WORCESTER – According to a recent national economic impact study, the nonprofit arts and culture industry in Greater Worcester generates more than $125 million in annual economic activity.
The Arts & Economic Prosperity study, conducted by Americans for the Arts – the nation’s leading nonprofit organization for advancing the arts and arts education – shows that the arts and culture programs in Greater Worcester support 4,062 full-time equivalent jobs and generate nearly $10 million in local and state government revenues.
“In Worcester, we understand that art works. Worcester is home to world-class art, theatre, and concerts, and they add tremendous value, not only to our culture but to our economy,” said City Manager Edward M. Augustus, Jr. “As a city, we must continue to cultivate our creative economy, which is crucial to our continued success as a great place to live, work, study, and play.”
Results from the study show that nonprofit arts and culture organizations spent $64.5 million during FY 2015. That money generated more than $46 million in household income for local residents, over $3 million local government revenue and $2.5 million in state government revenue.
“This study demonstrates that the arts are an economic and employment powerhouse both locally and across the nation,” said Robert L. Lynch, president and CEO of Americans for the Arts. “A vibrant arts and culture industry helps local businesses thrive and helps local communities become stronger and healthier places to live. Leaders who care about community and economic vitality can feel good about choosing to invest in the arts. Nationally as well as locally, the arts mean business.”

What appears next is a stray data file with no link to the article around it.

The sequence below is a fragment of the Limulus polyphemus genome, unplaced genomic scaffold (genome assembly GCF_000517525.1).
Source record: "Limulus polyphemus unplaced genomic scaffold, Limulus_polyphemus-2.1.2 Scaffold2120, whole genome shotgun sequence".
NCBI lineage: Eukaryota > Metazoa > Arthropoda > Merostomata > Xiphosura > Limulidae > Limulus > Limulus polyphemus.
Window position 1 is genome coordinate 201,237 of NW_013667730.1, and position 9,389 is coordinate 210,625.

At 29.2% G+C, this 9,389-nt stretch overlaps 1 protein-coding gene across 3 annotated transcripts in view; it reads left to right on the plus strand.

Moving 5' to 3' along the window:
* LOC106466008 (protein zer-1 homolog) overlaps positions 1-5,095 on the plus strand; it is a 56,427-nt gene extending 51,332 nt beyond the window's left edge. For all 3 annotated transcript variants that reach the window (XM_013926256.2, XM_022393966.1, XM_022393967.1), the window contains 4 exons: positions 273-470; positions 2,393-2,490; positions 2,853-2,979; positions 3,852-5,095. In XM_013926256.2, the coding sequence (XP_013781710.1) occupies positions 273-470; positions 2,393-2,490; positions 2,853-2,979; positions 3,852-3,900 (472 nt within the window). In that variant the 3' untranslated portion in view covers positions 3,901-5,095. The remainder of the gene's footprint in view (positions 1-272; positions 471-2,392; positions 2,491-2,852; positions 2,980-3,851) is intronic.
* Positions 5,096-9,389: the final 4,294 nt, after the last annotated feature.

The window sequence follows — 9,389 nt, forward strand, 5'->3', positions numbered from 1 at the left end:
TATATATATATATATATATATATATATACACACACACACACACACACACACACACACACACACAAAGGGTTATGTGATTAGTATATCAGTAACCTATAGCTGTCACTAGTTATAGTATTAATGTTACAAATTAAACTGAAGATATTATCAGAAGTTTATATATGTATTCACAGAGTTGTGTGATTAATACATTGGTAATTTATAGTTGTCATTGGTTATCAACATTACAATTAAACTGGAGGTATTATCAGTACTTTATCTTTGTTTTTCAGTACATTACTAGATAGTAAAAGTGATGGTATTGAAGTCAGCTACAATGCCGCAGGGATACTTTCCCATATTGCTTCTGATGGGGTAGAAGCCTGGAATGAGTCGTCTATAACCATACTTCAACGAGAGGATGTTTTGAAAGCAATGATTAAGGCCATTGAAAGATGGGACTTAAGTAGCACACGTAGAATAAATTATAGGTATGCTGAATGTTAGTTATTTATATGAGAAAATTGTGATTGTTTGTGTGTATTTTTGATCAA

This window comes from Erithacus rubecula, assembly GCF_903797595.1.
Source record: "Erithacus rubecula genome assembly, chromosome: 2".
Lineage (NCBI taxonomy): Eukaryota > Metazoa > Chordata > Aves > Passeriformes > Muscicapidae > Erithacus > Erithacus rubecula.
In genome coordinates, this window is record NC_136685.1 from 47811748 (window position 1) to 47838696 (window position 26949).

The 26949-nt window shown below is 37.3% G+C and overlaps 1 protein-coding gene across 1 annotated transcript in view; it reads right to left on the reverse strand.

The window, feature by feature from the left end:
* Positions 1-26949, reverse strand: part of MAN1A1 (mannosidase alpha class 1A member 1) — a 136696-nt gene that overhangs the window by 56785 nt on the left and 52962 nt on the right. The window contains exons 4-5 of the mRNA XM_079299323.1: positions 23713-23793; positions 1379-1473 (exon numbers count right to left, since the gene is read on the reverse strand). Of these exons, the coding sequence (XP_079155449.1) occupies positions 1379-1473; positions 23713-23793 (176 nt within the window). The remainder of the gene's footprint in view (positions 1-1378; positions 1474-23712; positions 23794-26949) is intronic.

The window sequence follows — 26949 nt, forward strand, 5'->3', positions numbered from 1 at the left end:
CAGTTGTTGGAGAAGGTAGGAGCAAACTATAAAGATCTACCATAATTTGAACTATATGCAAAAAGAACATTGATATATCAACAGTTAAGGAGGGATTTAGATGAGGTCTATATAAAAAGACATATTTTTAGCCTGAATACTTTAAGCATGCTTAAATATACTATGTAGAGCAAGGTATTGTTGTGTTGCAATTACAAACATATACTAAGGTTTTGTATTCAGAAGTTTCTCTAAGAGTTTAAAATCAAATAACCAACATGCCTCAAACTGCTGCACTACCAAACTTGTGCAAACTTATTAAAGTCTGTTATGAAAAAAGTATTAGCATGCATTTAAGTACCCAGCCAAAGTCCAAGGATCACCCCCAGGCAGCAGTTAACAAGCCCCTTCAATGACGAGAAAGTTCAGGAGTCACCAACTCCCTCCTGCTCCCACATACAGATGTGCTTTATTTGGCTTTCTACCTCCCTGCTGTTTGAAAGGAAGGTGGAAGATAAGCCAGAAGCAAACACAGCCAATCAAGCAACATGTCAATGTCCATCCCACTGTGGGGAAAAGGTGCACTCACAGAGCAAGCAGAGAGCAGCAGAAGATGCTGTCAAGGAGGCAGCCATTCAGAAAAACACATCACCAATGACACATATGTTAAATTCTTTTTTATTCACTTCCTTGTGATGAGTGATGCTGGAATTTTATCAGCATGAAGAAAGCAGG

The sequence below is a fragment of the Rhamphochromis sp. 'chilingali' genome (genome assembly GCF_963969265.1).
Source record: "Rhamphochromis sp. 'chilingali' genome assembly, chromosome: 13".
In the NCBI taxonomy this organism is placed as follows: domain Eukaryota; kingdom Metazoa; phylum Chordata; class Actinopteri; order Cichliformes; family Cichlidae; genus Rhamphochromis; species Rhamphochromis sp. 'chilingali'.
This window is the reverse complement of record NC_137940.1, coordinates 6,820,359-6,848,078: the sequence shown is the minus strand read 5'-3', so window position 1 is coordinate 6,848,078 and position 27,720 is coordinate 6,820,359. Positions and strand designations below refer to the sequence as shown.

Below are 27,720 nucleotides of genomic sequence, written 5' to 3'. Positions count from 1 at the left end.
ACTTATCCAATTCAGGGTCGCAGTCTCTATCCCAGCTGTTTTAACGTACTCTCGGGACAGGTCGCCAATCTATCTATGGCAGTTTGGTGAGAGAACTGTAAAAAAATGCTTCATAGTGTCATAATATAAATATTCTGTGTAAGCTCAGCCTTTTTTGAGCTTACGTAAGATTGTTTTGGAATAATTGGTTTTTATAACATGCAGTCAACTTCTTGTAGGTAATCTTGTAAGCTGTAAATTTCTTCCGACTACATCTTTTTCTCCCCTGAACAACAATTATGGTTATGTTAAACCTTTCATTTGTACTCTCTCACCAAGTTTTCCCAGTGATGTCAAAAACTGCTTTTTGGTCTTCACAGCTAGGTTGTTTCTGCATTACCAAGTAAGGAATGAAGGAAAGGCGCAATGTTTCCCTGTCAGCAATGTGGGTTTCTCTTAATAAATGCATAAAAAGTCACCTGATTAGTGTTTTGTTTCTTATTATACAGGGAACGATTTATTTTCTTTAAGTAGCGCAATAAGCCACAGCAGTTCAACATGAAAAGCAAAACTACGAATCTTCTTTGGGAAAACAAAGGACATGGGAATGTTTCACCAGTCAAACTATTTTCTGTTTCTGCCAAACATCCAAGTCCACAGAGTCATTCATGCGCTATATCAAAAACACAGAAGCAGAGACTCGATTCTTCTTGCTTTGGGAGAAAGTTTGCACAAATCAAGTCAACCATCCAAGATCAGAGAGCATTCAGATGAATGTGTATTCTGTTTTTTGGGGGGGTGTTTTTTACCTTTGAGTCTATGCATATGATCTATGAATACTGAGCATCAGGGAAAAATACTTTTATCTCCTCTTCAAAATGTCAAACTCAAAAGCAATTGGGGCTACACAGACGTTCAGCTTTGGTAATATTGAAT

“The empirical data from this study is eye popping, it proves the arts and culture industry is a major factor in the economic well-being of the Worcester community and its populace,” noted Michael Traynor, Worcester’s Chief Development Officer. “The creative economy is an indispensable component of our economic development agenda.”
In addition to spending by organizations, the nonprofit arts and culture industry leveraged $61.2 million in event-related spending by its audiences. In Worcester, these dollars support 1,261 full-time equivalent jobs and generate $4,215,000 in local and state government revenues.
“The study confirms that the arts in its many forms, contributes to the economic vitality of our city and region. Worcester’s growing restaurant and foodie scene is just one example of how the arts and creative economy can come together to create jobs and generate revenue,” noted Timothy P. Murray, president and CEO of the Worcester Regional Chamber of Commerce
“Cities and communities we want to live in are those that have both economic viability, and social capital. Great cities and towns that are exciting , thriving communities embrace arts, culture and creativity. Creativity sparks the economy and build community. “noted Erin Williams, Cultural Development Officer for the City of Worcester.
“The impact of cultural assets and organizations should be measured not just in dollars but in the way the arts elevate our entire city,” said Mayor Joseph M. Petty. “Beyond just brick and mortar construction and development, a modern eighteen-hour-city needs a vibrant culinary and cultural sector to move forward.”